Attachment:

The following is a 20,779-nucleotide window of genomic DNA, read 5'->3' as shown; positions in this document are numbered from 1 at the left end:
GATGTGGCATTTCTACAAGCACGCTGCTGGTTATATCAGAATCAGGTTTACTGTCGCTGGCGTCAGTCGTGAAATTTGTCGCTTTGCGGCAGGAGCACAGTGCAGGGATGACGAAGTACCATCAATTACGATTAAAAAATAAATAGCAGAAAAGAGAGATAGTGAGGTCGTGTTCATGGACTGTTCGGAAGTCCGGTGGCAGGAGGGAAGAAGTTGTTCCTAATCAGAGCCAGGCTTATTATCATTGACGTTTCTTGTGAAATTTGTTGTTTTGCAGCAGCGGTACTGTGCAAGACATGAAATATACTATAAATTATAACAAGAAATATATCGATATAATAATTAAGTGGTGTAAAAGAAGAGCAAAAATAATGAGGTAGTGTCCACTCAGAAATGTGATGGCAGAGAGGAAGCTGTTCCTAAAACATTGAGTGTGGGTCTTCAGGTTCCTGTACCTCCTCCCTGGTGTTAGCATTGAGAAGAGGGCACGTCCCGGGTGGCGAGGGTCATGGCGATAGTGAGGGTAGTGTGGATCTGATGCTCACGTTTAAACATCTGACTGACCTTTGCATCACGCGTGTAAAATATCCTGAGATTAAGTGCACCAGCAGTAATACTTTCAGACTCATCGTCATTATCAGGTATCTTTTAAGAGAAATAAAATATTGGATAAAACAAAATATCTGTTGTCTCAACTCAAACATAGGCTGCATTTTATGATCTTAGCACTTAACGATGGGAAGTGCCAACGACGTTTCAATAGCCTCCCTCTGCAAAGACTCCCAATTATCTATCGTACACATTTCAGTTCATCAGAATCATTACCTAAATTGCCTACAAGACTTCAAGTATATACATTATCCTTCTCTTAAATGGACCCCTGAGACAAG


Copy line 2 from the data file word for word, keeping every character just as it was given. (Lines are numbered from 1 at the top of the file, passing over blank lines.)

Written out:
GATGTGGCATTTCTACAAGCACGCTGCTGGTTATATCAGAATCAGGTTTACTGTCGCTGGCGTCAGTCGTGAAATTTGTCGCTTTGCGGCAGGAGCACAGTGCAGGGATGACGAAGTACCATCAATTACGATTAAAAAATAAATAGCAGAAAAGAGAGATAGTGAGGTCGTGTTCATGGACTGTTCGGAAGTCCGGTGGCAGGAGGGAAGAAGTTGTTCCTAATCAGAGCCAGGCTTATTATCATTGACGTTTCTTGTGAAATTTGTTGTTTTGCAGCAGCGGTACTGTGCAAGACATGAAATATACTATAAATTATAACAAGAAATATATCGATATAATAATTAAGTGGTGTAAAAGAAGAGCAAAAATAATGAGGTAGTGTCCACTCAGAAATGTGATGGCAGAGAGGAAGCTGTTCCTAAAACATTGAGTGTGGGTCTTCAGGTTCCTGTACCTCCTCCCTGGTGTTAGCATTGAGAAGAGGGCACGTCCCGGGTGGCGAGGGTCATGGCGATAGTGAGGGTAGTGTGGATCTGATGCTCACGTTTAAACATCTGACTGACCTTTGCATCACGCGTGTAAAATATCCTGAGATTAAGTGCACCAGCAGTAATACTTTCAGACTCATCGTCATTATCAGGTATCTTTTAAGAGAAATAAAATATTGGATAAAACAAAATATCTGTTGTCTCAACTCAAACATAGGCTGCATTTTATGATCTTAGCACTTAACGATGGGAAGTGCCAACGACGTTTCAATAGCCTCCCTCTGCAAAGACTCCCAATTATCTATCGTACACATTTCAGTTCATCAGAATCATTACCTAAATTGCCTACAAGACTTCAAGTATATACATTATCCTTCTCTTAAATGGACCCCTGAGACAAG